Have you ever heard of Constitution Day? Neither have I. I mean, I started hearing people mentioning it, but didn't realize it was an official holiday. Apparently, it's been around for quite some time in one form or another.
The purpose of Constitution Day is to celebrate the ratification of our Constitution, which was signed on September 17, 1787, by 39 men who had spent the previous three months writing, debating, hashing out differences, and finally agreeing on our Constitution. This day also recognizes all who were born in the United States, or by naturalization, have become citizens.
The celebration came about due to William Randolph Hearst working toward the creation of a holiday to celebrate citizenship in 1939. The following year, Congress designated the third Monday in May as "I am an American Day". But, on February 29, 1952, Congress renamed it "Citizenship Day", and changed the date to September 17.
So, whether you want to call it Citizenship Day or Constitution Day, celebrate your citizenship by reading the United States Constitution. You might be surprised by what it says (or doesn't say.)
"WE THE PEOPLE, of the United States, in order to form a more perfect union, establish Justice, insure domestic Tranquility, provide for the common defense, promote the general Welfare, and secure the Blessings of Liberty to ourselves and our Posterity, do ordain and establish this Constitution for the United States of America." If you're intriqued enough to continue, click here.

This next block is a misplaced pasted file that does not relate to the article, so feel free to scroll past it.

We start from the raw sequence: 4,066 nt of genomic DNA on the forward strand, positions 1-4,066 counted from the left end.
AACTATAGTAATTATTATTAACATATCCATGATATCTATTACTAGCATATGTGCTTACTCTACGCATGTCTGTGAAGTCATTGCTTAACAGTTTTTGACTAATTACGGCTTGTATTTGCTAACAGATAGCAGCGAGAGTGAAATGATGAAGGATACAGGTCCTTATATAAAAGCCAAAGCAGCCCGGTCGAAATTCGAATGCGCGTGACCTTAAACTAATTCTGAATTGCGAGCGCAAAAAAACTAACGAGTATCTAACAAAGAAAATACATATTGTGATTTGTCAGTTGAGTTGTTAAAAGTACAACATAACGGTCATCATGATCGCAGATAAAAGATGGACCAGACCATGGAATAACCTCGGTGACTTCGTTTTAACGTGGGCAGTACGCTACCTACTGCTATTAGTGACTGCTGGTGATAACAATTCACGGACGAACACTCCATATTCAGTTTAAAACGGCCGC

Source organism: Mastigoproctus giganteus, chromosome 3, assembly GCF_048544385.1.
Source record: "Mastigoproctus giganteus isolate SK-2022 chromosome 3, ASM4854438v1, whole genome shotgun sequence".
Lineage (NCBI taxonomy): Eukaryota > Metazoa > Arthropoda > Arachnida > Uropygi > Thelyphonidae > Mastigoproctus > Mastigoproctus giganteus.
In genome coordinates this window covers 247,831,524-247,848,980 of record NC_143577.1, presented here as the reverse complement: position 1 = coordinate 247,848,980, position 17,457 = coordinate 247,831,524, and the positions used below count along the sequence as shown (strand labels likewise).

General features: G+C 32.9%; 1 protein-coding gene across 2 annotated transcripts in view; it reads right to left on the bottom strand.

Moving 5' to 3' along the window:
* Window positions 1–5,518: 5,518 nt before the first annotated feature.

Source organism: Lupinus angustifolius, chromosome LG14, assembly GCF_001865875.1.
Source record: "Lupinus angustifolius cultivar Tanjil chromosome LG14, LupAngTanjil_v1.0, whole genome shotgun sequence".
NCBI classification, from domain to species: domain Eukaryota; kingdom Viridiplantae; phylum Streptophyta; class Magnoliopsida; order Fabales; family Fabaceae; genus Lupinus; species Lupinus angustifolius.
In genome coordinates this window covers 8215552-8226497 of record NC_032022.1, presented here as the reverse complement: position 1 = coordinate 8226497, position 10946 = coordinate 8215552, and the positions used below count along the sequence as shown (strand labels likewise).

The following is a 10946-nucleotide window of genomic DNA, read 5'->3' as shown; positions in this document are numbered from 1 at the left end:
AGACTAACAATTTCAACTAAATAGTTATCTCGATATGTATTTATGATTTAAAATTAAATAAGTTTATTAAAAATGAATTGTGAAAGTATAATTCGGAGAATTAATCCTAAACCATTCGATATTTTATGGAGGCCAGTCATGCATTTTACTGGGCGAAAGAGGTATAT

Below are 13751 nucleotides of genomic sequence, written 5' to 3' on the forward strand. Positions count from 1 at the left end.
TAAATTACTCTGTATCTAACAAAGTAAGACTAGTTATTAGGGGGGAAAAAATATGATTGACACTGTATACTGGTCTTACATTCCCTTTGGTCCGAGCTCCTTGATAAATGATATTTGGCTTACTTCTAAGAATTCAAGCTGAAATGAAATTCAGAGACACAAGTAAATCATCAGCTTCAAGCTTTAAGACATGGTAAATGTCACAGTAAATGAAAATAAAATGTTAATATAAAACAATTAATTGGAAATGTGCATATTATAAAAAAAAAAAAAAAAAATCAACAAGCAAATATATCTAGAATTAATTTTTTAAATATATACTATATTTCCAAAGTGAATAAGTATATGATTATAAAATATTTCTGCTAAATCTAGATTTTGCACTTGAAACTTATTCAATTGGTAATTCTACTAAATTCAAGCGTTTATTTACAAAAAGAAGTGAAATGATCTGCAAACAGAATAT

And, while I'm on the subject of our Constitution, have you ever considered reading your State Constitution? I confess that I had never even thought about it until very recently, and it's on my list of things to do. There may be some interesting things in there.
I'll close with a quote on why our Constitution is so special..."I had a copy of the Soviet Constitution and I read it with great interest. And I saw all kinds of terms in there that sound just exactly like our own: 'freedom of assembly' and 'freedom of speech' and so forth. Of course, they don't allow them to have those things, but they're in there in the consitution. But, I began to wonder about the other constitutions--everyone has one--and our own, and why so much emphasis is on ours. And then I found out, and the answer was very simple--that's why you didn't notice it at first. But it is so great that it tells the entire difference. All those other constitutions are documents that say, "We the government, allow the people the following rights", and our Constitution says, "We the People, allow the government the following privileges and rights." We give our permission to government to do the things that it does. And that's the whole story of the difference--why we're unique in the world and why no matter what our troubles may be, we're going to overcome."--Ronald Reagan